It is the mutually consenting component that distinguishes statutory rape from rape, which includes force or threat of injury. In contrast to child sexual abuse, with statutory rape the older party is not perceived as being in a custodial or caretaker role, and, except in South Carolina, issues of coercion, persuasion, and enticement are not considered as components of the definition.
Counselor Duties Duty to Report
It should be noted that rape, statutory rape, and child abuse are legal concepts with specifically defined legal distinctions. Thus, when child abuse is cited in ethical codes, school counselor duties are ultimately determined by state statutes. As will be addressed below, for most states, the definitions for these legal concepts do not overlap. When faced with issues surrounding these crimes, there may be confusion and emotional discomfort for school counselors. This is because what the law dictates is contrary to what may appear to the counselor to be ethically or morally appropriate. As these laws are studied, it becomes apparent that the need for legal council in such matters is essential.
All states legally require the reporting of child abuse (Welfel, 2002), as do the ethical codes of American Counseling Association (ACA; 1995). Except in the context of child sexual abuse, the ethical codes of ACA do not mention rape or statutory rape or any requirement to report. Similarly, outside of the context of child abuse, rape and statutory rape laws historically have had no required reporting component. Such is the case for most states; however, as a result of recent legislation, reporting laws in several states have changed.
The changes that have been implemented stem from new federal legislation that requires federally funded health clinic workers to report statutory rape of minor clients (Manzullo's Title X, 1998). As a result, several states have amended statutory rape laws in ways that include mandatory reporting. Specifically, California now requires the reporting of statutory rape in cases where the younger partner is 14 or 15 years old and the older partner is over 21 years old, or the younger partner is under 14 years old and the older partner is 14 years old or older (Safenetwork, 2002). Florida rewrote its laws to define consenting sex with a child under 16 with a partner 21 years or older as child abuse, thus mandating the reporting of statutory rape under the child abuse statute (Davis & Twombly, 2000). Prior to the new federal guidelines, Tennessee enacted a law encouraging, but not requiring, health care providers examining for pregnancy to report statutory rape; however, this law carries no penalty and does not apply to counselors (Statutory Rape Prevention, 1996). It should be noted that none of these laws mandate the reporting of rape, only statutory rape, and only then when certain criteria are present.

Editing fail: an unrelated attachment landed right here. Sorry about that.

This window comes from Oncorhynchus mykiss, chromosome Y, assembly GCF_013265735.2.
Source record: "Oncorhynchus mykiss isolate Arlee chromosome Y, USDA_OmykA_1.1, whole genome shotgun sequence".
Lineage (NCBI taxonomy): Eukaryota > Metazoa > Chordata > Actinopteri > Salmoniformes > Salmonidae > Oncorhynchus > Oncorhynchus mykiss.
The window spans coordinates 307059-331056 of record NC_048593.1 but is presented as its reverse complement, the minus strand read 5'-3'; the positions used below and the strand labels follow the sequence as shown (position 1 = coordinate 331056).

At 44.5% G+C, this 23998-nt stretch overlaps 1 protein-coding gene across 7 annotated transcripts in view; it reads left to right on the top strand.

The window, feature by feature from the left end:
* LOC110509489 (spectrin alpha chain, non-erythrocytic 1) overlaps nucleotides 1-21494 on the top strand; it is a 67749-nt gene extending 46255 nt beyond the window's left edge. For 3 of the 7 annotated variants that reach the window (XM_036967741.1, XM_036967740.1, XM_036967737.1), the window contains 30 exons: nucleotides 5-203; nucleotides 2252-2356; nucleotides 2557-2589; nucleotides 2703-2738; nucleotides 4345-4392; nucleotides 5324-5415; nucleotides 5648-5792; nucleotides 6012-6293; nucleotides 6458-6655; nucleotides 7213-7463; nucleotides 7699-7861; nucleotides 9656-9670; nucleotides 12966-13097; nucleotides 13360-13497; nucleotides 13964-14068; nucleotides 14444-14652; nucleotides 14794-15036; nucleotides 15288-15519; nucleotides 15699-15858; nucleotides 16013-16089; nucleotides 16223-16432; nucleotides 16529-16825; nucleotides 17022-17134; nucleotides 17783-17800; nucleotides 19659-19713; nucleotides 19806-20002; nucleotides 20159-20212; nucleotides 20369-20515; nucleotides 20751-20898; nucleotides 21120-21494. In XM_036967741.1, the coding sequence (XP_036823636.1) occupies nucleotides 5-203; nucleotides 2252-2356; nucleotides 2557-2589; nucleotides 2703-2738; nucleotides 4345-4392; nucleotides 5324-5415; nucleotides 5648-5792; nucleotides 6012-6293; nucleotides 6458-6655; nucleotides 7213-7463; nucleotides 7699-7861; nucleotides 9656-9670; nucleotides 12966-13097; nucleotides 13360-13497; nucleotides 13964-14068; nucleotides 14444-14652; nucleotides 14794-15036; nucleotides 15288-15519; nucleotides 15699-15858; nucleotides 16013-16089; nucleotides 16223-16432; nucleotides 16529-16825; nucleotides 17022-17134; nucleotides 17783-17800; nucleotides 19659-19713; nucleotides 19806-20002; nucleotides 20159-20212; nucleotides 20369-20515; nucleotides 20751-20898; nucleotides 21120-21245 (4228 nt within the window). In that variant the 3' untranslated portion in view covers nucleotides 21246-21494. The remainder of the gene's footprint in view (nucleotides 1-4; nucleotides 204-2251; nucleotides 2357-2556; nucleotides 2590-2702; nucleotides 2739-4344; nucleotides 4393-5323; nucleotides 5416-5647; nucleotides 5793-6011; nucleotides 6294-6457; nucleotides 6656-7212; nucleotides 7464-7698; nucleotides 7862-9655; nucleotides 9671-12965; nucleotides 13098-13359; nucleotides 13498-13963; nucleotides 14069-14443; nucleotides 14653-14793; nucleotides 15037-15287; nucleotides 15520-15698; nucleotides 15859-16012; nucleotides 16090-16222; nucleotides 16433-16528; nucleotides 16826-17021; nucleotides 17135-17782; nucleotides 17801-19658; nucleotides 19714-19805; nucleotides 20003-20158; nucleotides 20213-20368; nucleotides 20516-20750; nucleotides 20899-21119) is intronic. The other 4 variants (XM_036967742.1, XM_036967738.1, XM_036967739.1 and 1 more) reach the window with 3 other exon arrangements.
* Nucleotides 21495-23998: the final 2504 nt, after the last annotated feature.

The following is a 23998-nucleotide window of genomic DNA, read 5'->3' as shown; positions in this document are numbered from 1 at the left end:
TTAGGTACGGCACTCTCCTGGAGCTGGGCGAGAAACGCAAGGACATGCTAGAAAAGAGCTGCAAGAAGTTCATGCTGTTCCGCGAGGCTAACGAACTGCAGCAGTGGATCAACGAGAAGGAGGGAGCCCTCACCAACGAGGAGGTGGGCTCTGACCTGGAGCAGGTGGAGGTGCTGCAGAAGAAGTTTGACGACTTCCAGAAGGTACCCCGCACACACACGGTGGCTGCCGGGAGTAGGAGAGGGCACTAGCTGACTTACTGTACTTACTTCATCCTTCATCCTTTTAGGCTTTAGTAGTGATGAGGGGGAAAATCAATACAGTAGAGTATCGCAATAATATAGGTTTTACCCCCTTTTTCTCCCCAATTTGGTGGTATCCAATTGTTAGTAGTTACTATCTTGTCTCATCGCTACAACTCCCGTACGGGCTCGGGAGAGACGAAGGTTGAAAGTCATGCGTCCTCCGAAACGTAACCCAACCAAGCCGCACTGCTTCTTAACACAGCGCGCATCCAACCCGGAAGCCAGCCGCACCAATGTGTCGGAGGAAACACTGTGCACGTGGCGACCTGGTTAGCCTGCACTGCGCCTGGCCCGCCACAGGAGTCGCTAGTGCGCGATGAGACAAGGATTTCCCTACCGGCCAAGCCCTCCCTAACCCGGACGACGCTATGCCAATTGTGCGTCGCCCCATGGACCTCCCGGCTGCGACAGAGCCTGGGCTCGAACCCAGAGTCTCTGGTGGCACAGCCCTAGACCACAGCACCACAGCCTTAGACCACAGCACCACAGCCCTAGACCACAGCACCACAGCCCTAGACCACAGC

These law changes have resulted in concern and discussion with regard to health care and counselor duties. These concerns include the fact that most child welfare agencies were not designed and are not equipped to deal with statutory rape cases outside of the intrafamilial context (Donovan, 1998). In addition, issues have been raised regarding informed consent rights of those being counseled. It has been intimated that some workers faced with reporting dilemmas are careful not to inquire as to the age of sexual partners in order to avoid the responsibility of reporting. It should be noted that, if a state were to have a specific law mandating the reporting of statutory rape, such information would ethically have to be included in informed consent discussions and materials.
Another example of a mandatory reporting law with regards to sex crimes can be found in Tennessee law. In Tennessee, all sex crimes with a child below age 13 are to be reported to the Department of Child Services (R. Parris, Supervisor, Department of Child Services, State of Tennessee, personal communication, April 30, 2002). This is because 13 years is the age of consent for intercourse in Tennessee, and all sexual relations with a child below 13 are considered some form of a sex crime. Again however, if the younger party is 13 years of age or above and if the partner is not more than 4 years older and the sexual relationship is not in the context of child abuse (i.e., older party in a caretaker role), there is no legal mandate to report. For example, in Tennessee, counselors would not be required to report intercourse between a 15-year-old and a 23-year-old (statutory rape). In addition, counselors would not be required to report the rape or date rape of any client 13 years or older.
Although the specifics of each state's laws are not presented here, and although there is variance between states (Donovan, 1997), it is likely that they are similar conceptually. However, school counselors are strongly advised to learn the laws of their state or seek legal counsel when in doubt. To summarize reporting duties thus far, unless there is a legally mandated reporting law that specifically includes counselors as required reporters, or unless the laws of a state have been amended to include statutory rape as a form of child abuse, counselors are not legally or ethically obligated to report rape or statutory rape.
Other Reporting Dilemmas and Issues
There are yet other circumstances that further complicate reporting issues surrounding statutory rape and child abuse. These circumstances center around situations of extreme age differences and varying cultural norms. For example, when a 23-year-old has mutually consenting intercourse with a 15-year-old, it is likely easy for most to conceptualize the act as statutory rape. However, when a 37-year-old has intercourse with a 15-year-old, the act may be more difficult to conceptualize as statutory rape. This is because, as age discrepancies increase, those knowledgeable of the relationship and legal authorities may begin to view the relationship as more custodial and less mutually consenting as a result of the significant developmental differences in partners. If the relationship is custodial, then the act is child abuse. If the relationship is not custodial, the act is statutory rape. The question that naturally arises is, at what degree of age discrepancy does statutory rape end and child abuse begin?